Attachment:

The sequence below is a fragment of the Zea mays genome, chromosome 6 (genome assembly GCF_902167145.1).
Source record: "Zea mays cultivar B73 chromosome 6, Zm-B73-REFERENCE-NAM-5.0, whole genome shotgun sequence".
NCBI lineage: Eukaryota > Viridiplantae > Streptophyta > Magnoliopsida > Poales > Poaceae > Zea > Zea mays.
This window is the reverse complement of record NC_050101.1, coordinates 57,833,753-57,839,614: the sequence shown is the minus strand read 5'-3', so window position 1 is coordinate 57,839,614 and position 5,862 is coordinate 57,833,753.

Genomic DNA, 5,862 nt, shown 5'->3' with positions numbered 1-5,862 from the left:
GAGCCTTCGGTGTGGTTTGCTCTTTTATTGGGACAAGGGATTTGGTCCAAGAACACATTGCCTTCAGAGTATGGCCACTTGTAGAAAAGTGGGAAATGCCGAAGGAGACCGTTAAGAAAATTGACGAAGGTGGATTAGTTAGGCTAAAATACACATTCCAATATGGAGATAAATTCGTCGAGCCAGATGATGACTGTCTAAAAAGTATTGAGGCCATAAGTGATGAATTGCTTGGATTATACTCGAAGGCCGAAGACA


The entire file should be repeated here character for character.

The sequence below is a fragment of the Zea mays genome, chromosome 6 (genome assembly GCF_902167145.1).
Source record: "Zea mays cultivar B73 chromosome 6, Zm-B73-REFERENCE-NAM-5.0, whole genome shotgun sequence".
NCBI lineage: Eukaryota > Viridiplantae > Streptophyta > Magnoliopsida > Poales > Poaceae > Zea > Zea mays.
This window is the reverse complement of record NC_050101.1, coordinates 57,833,753-57,839,614: the sequence shown is the minus strand read 5'-3', so window position 1 is coordinate 57,839,614 and position 5,862 is coordinate 57,833,753.

Genomic DNA, 5,862 nt, shown 5'->3' with positions numbered 1-5,862 from the left:
GAGCCTTCGGTGTGGTTTGCTCTTTTATTGGGACAAGGGATTTGGTCCAAGAACACATTGCCTTCAGAGTATGGCCACTTGTAGAAAAGTGGGAAATGCCGAAGGAGACCGTTAAGAAAATTGACGAAGGTGGATTAGTTAGGCTAAAATACACATTCCAATATGGAGATAAATTCGTCGAGCCAGATGATGACTGTCTAAAAAGTATTGAGGCCATAAGTGATGAATTGCTTGGATTATACTCGAAGGCCGAAGACA